Totally opposite if the majority of the pellet hits mostly outside the KZ as illustrated below. The paddle may get marked by a piece of the pellet but there won’t be enough energy or pellet mass left to knock the target down.

Above. The target above shows a miss above and below the KZ, together with a split that marked up the paddle. In all cases, the target remained standing and no points were awarded.
Below, a target laying down after a clean hit was made.


The goal of the game is to address the lane, determine the range to the target and make a clean shot in order to knock the target down and gain a point.
So this intrigues you and you want to give Field Target a shot but what do you need to do to get prepared? Well, the best way to get prepared is show up to a match and learn as you go!
The usual monthly Field Target matches at the local club levels is usually a very relaxed atmosphere. Everyone will be willing to help you out and answer any questions you have. And by reading this Guide to Field Target Shooting, you’ll be well prepared, too.
But I don’t want to embarrass myself the first time out!
Well, we’ve all been there and have had our share of embarrassments. The best way to prepare is to learn/know your equipment. Will you clean the course your first time out……NO…….will you not hit anything…….NO. Most courses are set up with a variety that ranges from easy targets to difficult ones. There will be some you get without a problem, some you think you should have got and some that you will get eventually with practice!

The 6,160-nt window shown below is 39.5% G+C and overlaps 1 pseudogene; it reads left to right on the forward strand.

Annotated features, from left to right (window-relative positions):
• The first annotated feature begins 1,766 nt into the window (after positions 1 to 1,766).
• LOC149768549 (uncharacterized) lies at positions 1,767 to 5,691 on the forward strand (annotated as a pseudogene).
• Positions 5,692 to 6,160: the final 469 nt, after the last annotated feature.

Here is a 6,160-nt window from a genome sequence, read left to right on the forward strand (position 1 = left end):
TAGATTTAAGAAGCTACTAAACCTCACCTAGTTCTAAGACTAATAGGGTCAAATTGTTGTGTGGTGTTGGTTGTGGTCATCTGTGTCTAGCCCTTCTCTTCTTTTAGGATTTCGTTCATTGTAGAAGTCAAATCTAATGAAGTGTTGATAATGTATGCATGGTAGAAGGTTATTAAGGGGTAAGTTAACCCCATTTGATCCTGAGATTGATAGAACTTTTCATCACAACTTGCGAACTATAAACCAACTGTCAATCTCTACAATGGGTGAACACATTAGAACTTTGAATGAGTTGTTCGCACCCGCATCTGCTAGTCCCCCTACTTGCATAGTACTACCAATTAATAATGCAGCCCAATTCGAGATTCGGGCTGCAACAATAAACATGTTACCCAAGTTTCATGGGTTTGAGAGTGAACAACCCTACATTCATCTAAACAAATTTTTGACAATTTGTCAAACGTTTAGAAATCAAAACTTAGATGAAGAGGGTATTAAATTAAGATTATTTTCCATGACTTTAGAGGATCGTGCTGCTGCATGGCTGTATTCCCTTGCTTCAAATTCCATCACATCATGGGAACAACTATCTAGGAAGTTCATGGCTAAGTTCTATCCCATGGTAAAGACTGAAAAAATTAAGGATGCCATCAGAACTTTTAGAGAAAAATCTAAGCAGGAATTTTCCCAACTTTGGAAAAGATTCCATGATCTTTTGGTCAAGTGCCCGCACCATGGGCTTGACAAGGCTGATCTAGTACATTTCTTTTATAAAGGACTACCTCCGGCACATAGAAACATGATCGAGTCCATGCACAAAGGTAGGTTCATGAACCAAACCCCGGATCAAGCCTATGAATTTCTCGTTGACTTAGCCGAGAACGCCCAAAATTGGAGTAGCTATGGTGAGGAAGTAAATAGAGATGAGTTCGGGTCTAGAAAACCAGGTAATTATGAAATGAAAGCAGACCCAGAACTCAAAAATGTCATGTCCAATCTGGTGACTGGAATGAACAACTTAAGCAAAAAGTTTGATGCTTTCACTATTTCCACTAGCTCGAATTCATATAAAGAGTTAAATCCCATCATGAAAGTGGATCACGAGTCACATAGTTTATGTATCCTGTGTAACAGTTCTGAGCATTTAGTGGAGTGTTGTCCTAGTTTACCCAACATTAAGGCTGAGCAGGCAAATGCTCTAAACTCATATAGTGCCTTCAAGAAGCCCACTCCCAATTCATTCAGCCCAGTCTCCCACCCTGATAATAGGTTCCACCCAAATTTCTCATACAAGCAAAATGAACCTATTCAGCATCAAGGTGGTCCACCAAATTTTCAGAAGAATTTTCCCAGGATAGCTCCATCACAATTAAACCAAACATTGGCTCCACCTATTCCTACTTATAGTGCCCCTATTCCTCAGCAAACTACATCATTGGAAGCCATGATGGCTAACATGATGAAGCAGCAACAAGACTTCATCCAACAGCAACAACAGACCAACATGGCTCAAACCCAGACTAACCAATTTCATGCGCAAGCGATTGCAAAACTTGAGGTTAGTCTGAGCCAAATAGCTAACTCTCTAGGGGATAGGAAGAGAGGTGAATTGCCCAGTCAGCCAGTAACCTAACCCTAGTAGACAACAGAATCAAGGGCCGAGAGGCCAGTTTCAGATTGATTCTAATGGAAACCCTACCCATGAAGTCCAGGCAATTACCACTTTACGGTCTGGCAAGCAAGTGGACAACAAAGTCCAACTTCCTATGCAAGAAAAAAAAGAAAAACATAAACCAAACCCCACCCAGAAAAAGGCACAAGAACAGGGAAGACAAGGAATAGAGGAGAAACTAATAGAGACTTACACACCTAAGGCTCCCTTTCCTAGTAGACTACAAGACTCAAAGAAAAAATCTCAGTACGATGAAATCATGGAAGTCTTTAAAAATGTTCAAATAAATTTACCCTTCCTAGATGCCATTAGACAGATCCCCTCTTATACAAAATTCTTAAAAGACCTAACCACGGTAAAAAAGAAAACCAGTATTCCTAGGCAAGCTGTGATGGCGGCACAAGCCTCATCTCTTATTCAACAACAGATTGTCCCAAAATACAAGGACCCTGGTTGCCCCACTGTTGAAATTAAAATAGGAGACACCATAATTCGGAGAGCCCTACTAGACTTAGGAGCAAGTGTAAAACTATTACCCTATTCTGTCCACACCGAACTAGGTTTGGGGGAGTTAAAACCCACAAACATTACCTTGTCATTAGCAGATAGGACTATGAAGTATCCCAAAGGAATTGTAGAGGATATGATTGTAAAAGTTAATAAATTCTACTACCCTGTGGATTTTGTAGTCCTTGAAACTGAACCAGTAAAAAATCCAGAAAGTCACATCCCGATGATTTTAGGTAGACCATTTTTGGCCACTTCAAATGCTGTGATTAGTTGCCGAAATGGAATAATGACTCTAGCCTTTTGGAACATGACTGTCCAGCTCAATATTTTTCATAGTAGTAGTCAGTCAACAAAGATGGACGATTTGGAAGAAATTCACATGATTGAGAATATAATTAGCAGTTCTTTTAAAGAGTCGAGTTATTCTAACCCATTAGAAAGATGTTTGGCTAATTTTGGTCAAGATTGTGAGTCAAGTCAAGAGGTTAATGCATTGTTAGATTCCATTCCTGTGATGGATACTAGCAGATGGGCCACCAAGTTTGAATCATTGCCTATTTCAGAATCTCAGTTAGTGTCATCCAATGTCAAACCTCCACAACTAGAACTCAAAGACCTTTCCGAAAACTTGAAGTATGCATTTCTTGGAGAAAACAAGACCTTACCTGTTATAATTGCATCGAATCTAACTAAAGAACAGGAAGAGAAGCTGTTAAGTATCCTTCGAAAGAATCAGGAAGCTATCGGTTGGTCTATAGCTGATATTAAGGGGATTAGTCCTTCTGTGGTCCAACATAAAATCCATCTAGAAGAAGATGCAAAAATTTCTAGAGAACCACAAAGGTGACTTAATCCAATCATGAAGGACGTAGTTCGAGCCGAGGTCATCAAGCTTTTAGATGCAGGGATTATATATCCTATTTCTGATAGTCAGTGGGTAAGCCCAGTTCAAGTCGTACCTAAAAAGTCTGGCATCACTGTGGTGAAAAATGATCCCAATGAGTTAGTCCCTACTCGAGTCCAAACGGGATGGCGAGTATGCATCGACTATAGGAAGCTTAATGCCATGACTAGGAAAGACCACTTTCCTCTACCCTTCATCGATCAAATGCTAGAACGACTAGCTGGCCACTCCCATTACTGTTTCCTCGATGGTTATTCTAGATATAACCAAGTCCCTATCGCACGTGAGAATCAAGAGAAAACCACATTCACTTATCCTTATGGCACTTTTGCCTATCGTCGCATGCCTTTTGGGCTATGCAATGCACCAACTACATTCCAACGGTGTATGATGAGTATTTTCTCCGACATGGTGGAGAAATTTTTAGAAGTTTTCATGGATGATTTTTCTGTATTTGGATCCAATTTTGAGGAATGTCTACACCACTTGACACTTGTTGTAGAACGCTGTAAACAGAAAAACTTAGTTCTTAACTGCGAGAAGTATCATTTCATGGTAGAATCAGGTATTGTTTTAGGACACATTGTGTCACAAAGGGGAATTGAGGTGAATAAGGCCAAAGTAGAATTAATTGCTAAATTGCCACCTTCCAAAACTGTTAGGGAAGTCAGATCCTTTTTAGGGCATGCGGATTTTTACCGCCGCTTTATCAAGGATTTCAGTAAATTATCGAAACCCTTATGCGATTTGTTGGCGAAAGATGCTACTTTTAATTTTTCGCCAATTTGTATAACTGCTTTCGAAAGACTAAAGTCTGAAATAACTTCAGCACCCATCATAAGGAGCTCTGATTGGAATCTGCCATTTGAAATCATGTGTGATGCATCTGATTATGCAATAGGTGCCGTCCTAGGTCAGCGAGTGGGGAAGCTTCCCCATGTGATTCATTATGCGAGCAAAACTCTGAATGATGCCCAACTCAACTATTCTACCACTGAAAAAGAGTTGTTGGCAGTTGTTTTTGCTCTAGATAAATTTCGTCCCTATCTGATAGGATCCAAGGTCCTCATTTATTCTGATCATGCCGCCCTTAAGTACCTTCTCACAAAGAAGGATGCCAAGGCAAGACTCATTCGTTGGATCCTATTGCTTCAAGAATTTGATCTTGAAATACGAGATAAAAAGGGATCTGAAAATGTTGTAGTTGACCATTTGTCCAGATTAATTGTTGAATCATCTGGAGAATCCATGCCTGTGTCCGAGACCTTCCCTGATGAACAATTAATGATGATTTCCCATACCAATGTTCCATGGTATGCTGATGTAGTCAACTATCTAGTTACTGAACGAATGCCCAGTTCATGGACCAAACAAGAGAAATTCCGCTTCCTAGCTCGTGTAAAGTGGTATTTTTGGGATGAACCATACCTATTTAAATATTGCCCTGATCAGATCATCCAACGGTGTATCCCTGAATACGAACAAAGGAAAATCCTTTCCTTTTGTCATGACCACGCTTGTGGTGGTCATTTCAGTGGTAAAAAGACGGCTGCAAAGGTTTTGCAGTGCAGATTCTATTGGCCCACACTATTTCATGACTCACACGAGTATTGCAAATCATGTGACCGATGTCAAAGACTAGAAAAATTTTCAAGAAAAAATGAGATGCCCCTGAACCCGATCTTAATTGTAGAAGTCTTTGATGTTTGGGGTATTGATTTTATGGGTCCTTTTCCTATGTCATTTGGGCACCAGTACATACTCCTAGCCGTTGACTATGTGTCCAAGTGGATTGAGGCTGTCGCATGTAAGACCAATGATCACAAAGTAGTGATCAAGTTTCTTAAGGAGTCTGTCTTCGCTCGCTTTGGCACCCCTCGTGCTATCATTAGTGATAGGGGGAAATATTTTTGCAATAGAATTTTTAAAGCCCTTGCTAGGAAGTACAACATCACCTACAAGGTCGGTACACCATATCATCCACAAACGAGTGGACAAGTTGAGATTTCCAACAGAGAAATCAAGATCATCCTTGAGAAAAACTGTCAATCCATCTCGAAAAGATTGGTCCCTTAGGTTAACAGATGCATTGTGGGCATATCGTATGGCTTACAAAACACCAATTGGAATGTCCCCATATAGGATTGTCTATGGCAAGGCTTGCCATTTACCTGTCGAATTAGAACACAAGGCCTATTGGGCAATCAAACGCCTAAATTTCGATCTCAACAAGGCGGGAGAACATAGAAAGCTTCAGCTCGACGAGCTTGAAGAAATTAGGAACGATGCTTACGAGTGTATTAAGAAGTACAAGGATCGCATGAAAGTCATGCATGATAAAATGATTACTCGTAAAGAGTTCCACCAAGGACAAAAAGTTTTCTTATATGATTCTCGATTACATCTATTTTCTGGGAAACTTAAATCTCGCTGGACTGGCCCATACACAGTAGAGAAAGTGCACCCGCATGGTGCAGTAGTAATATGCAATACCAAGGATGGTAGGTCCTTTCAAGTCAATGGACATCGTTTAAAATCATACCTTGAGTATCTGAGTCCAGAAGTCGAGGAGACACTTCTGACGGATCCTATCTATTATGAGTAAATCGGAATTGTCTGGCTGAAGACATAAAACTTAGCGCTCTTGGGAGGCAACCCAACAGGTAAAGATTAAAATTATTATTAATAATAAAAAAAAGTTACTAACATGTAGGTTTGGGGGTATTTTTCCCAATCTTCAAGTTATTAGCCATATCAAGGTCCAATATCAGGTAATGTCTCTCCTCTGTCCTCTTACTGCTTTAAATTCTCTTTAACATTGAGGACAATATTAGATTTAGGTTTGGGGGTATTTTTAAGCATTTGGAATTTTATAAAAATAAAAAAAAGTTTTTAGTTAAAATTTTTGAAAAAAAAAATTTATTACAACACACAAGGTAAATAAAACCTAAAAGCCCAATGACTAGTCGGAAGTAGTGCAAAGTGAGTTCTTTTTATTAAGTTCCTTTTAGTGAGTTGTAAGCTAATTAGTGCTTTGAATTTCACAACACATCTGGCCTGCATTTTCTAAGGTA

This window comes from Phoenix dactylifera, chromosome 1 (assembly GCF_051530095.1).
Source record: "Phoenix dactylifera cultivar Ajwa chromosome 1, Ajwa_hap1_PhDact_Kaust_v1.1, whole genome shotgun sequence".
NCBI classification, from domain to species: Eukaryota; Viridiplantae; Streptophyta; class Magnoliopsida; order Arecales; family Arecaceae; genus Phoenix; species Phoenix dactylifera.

Below. Looking downrange at a typical Field Target shoot.
Any air rifle shooting less than 20 Ft/Lbs at the muzzle is welcome to join in the fun. This limit is set as to not damage the targets. Most competitors use 0.177 caliber pellets, but there have been individuals that have used 0.20 cal. and 0.22 with success. If your rifle can group pellets inside of a 1-inch to 1 1/2-inch circle at 55 yards, you’re good to go for Field Target shooting.
You will also want a scope that focuses down to close to 10 yards or below.
In order to determine the distance to the target, you use your scope to range find the distance to the target. No handheld laser range finders are allowed in any of the AAFTA divisions! (We’ll get in to the different AAFTA divisions in the future). Participants mark their scopes with yardage marks so that when the parallax wheel (side wheel) or adjustable objective (AO) is adjusted and the image is in focus the shooter knows the distance to the target.
Below is an example of a marked side wheel. The numbers indicate the range in yards for the airgun/pellet/scope combination in use.